You’ve saved the money, now what?
Download this issue (PDF, 3 pages, 141KB)
You’ve saved the money, now what?
Retirement income options
When it comes to retirement, saving enough money is only half the battle. Equally important is planning ahead and taking the steps necessary to turn that money into a steady income that will provide you with the retirement you have planned.
There are a number of options available so that you find the right income product that fits your investment profile and retirement lifestyle.
First, let’s look at potential retirement income sources:
- Personal savings (non-registered) – includes the balance in your bank account, the stocks you purchased from a brokerage firm, and other holdings such as Canada Savings Bonds.
- Registered savings vehicles – includes RRSPs, deferred profit sharing plans (DPSP), and any money in tax-sheltered vehicles.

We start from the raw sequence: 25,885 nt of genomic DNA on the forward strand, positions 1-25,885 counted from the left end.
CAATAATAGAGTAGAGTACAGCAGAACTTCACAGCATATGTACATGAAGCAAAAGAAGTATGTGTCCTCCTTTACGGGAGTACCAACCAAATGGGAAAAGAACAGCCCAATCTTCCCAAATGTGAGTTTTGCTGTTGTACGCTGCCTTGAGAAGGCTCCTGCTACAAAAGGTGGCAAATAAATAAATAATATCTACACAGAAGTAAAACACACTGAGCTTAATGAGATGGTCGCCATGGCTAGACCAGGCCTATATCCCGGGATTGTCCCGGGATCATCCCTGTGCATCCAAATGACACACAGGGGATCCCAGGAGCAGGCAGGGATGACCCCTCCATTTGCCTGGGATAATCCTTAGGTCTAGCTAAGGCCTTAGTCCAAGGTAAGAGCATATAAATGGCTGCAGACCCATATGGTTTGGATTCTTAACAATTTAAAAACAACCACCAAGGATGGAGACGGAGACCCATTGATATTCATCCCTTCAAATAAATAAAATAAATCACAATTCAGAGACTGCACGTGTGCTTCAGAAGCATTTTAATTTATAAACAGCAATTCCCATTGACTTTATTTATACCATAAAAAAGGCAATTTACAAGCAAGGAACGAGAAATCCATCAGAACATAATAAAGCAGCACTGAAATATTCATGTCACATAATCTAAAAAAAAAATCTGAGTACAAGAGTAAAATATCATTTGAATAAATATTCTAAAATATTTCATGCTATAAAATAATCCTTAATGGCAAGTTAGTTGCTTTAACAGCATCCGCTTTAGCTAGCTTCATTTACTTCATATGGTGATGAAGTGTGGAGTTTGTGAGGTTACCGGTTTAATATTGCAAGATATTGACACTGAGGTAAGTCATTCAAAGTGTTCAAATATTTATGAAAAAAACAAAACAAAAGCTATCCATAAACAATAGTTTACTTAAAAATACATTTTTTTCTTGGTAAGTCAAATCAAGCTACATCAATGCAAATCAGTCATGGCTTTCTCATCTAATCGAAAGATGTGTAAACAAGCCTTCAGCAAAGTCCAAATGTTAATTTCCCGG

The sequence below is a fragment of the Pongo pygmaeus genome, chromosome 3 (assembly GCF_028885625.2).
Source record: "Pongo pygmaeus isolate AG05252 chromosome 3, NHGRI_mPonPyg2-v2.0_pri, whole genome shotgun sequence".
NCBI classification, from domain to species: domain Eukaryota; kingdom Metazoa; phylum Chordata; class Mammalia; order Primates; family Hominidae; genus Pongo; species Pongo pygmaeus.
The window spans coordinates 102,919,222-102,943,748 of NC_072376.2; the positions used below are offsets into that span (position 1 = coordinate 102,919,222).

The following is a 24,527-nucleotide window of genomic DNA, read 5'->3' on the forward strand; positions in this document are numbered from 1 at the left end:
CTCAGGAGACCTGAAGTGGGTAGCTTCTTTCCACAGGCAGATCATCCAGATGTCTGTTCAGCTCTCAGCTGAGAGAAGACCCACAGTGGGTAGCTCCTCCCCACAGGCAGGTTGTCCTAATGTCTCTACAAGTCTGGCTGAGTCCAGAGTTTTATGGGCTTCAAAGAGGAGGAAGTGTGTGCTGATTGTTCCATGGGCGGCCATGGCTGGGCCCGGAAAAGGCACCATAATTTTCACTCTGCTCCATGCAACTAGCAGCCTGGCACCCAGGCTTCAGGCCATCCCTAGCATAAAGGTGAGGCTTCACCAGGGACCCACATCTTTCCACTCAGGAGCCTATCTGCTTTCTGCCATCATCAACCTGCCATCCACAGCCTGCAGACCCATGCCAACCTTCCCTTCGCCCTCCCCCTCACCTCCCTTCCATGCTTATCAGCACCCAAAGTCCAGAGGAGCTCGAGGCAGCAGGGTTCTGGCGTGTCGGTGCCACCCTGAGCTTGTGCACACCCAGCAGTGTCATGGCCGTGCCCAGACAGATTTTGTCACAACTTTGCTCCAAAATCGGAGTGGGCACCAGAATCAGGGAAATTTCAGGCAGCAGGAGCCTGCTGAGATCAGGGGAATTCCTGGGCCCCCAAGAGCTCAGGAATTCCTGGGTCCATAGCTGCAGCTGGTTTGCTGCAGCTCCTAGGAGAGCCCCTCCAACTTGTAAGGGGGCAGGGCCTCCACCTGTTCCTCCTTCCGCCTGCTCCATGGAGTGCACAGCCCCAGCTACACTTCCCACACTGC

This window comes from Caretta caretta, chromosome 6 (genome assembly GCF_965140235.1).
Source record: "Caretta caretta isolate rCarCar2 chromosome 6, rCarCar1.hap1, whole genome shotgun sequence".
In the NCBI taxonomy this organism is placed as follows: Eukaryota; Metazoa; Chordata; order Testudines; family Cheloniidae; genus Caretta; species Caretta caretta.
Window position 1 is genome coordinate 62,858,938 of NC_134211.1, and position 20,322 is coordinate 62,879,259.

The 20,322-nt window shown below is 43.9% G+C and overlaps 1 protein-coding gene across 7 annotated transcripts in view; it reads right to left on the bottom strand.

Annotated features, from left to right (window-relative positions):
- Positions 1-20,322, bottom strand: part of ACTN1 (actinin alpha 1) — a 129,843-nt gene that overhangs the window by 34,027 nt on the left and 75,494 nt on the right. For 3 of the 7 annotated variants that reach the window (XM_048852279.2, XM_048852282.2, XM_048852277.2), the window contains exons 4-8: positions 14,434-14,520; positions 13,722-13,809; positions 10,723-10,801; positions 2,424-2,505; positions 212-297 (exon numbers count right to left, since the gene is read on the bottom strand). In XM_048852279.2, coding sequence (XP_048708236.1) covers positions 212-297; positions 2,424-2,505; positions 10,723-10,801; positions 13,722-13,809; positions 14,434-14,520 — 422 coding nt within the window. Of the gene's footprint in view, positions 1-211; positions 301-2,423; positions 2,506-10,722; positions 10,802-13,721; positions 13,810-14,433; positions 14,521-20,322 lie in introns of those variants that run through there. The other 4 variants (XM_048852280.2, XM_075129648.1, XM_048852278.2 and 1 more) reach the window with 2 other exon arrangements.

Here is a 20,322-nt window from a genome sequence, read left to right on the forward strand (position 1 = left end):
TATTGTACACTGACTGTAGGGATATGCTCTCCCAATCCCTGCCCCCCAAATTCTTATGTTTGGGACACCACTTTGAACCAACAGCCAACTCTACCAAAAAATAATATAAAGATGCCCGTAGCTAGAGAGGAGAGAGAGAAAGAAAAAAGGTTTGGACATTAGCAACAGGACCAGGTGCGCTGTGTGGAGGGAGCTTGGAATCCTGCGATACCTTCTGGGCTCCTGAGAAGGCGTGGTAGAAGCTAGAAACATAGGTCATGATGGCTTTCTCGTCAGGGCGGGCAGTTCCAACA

- Employer pension plans – Defined Contribution (DC) or Defined Benefit (DB). For DC Plans, cash contributions are invested and then used for retirement income. However, there are no guarantees on the amount of income that you will receive at retirement. DB Plans usually provide a guaranteed benefit at retirement (often based on years of service and pre-retirement pay).
- Government benefits – includes Canada Pension Plan (CPP)/Quebec Pension Plan (QPP), Old Age Security (OAS), and Guaranteed Income Supplement (GIS). For more information about these government sources, review our October issue of At a glance entitled How much do I need for retirement and how do I get there?
- Part-time work in retirement.
With the exception of your personal savings, government benefits and part-time work in retirement, you must take active steps to convert the other income sources named above into retirement income, and there are set timelines. For example, any money you have in a registered savings plan such as an RRSP must be converted into a retirement income product by December 31 in the year that you turn 71 years old.
The earliest CPP or QPP payments can begin is age 60, but it will be reduced by 6% for each year you start your pension before age 65. This means someone who starts to collect their CPP or QPP payments at age 60 would receive about $7,634/year, if entitled to the annual maximum of $10,905, versus how much if they waited until 65. (Source:http://www.hrsdc.gc.ca/eng/isp/pub/factsheets/rates.shtml)